We’re a little over a year from the semi-aborted release of “The Interview,” Seth Rogen and Evan Goldberg’s comedy that passed almost instantly into legend when (supposedly) North Korean hackers attacked the film’s backers Sony in retribution for the film’s satirical portrait, and fictional killing of, the country’s dictatorial leader Kim Jong-Un.
So it’s perhaps a little surprising to see another movie premiering at Sundance that hits similar territory: again focusing on a North Korean leader (Kim’s late father Kim Jong-Il) and his infatuation with celebrity, touched with some espionage and dark humor. The difference this time is that Rob Cannan and Ross Adam’s film “The Lovers And The Despot” tells an entirely true story.
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It’s one that you might be familiar with in the broad strokes, but likely not in this kind of detail. From the 1950s onwards, Shin Sang-ok was one of South Korea’s most famous filmmakers, making prize-winning box-office hits and even having his own studio, Shin Films. He was also married to one of his actresses, Choi Eun-hee, who’d been a big star in Korean cinema since her debut in 1947, and who helped run the company.
Their fairy-tale romance seemingly came to an end when Shin had an affair and fathered two children with a younger actress, and they divorced in 1976. And then Choi disappeared, on a visit to Hong Kong. And then Shin, who’d gone in search of her, disappeared, too. As it would turn out, they’d both been kidnapped, on the orders of North Korean leader Kim Jong-Il, who was fed up of his country’s movies (“Why do all of our films have the same ideological plots? There’s nothing new about them. Why are there so many crying scenes? All of our films have crying scenes”).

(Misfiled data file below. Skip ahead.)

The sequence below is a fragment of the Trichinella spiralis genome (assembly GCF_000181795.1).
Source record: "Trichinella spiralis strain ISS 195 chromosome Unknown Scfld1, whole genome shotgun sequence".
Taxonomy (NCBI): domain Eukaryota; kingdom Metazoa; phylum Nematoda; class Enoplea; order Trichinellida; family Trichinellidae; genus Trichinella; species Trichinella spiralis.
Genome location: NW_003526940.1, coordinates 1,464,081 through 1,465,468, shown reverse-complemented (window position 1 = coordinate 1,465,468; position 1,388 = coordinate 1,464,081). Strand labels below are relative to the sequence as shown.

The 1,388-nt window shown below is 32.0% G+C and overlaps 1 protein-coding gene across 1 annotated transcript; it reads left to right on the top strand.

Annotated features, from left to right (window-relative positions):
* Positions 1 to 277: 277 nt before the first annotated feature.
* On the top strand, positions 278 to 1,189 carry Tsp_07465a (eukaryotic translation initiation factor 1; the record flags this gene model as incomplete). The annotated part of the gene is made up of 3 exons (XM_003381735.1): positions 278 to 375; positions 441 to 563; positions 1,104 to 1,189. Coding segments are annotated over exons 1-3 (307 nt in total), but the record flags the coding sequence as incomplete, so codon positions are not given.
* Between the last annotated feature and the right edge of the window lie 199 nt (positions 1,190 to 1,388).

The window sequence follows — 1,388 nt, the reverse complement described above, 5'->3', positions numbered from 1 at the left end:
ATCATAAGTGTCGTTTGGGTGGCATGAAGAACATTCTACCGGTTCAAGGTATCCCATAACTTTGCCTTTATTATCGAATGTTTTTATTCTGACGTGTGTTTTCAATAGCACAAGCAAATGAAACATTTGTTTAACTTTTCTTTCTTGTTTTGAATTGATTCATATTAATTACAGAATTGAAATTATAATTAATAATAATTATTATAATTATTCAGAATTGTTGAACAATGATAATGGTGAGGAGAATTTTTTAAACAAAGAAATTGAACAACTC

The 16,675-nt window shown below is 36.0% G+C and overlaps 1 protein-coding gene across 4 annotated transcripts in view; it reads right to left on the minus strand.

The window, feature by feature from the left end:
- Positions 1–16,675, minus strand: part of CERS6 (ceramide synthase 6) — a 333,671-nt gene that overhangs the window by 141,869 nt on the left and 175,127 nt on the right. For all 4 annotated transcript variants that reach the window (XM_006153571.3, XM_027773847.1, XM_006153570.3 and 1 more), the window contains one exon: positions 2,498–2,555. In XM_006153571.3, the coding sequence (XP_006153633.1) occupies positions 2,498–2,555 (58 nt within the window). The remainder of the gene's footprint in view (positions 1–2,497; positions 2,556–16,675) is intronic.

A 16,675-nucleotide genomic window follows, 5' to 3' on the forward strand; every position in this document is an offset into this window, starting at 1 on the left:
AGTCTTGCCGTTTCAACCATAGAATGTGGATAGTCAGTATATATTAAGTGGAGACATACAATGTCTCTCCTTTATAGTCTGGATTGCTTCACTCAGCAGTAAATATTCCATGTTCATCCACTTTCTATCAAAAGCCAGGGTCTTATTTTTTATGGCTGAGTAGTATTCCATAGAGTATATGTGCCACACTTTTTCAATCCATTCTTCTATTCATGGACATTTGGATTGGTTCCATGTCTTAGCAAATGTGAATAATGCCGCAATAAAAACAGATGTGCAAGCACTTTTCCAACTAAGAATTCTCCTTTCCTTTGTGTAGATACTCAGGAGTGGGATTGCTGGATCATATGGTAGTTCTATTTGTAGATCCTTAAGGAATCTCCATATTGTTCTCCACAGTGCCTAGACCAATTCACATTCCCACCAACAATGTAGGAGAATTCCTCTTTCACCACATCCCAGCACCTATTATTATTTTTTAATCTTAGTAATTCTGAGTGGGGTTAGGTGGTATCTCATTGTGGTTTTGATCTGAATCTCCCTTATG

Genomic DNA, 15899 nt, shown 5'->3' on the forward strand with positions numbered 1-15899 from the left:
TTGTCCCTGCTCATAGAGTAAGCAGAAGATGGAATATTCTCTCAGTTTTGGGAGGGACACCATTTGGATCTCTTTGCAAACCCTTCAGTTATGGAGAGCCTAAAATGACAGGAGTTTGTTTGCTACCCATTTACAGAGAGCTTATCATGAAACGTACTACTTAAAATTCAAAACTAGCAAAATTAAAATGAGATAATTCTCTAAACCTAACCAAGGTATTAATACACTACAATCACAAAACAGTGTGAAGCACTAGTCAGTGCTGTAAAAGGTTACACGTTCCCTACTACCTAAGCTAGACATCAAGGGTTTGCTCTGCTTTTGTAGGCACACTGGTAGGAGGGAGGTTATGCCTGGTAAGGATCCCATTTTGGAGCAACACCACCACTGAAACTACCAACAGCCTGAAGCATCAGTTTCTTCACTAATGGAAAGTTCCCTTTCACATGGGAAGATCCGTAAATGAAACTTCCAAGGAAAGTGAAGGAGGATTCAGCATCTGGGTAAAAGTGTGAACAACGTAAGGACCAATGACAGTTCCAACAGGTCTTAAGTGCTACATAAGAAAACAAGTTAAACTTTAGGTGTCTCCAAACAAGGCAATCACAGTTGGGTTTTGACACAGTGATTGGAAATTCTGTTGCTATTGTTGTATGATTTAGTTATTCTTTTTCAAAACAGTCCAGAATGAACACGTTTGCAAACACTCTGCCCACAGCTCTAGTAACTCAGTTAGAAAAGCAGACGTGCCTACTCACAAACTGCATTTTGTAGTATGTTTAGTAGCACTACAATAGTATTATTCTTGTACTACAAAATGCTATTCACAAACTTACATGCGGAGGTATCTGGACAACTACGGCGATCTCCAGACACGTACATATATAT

It’s an extraordinary story, as terrifying as it is absurd, and if you’re a newcomer to Choi and Shin’s tale, it’s hard to imagine a better entry point. Though it’s not hard to imagine this given a blackly comic tone, Adam and Cannan’s approach is closer to something like “Argo,” with a propulsive, ’70s-thriller-like feel that tracks the central couple with an almost laser-like focus.
Arguably a little too laser-like, in fact. The film runs under 90 minutes, and though it’s weaving a terrific yarn, it sometimes feels like it’s skipping over some interesting material. You don’t necessarily come away with a great sense of who Choi and Shin were as people, of how they spent their time in captivity, or of day-to-day life in North Korea (or, indeed, of how ordinary people suffered under Kim).
Despite the film’s access to recordings that Choi secretly made of conversations with the dictator, the leader still remains at something of a distance. It’s most frustrating when the filmmakers come across potentially great material — Shin’s affair and the couple’s subsequent remarriage, the creative freedom that they found under Kim’s patronage, even Shin’s filmography itself — only to pass over it swiftly.
However, you enjoy the film enormously in the moment. While no formal boundaries are being broken, Cannan and Adam give a real cinematic flair to the picture, mixing the inevitable talking heads (including some former spies, and Choi herself, still going strong at 89) with some impressive archival footage from across the DMZ, subtle reconstructions, and illustrative footage from Shin’s film and other Korean pictures from the period, cannily appropriated to help tell the story. There’s an excellent score, too, from one of our On The Rise composers Nathan Halpern (“Rich Hill,” “One And Two”).
But once the credits roll, it’s hard not to feel like an opportunity was missed. The tale of Choi and Shin is a true stranger-than-fiction one, as good a piece of material as a filmmaker could help for. It’s just a shame that, for the most part, “The Lovers And The Despot” feels like it’s giving you the Cliff Notes version of the story. [B-]
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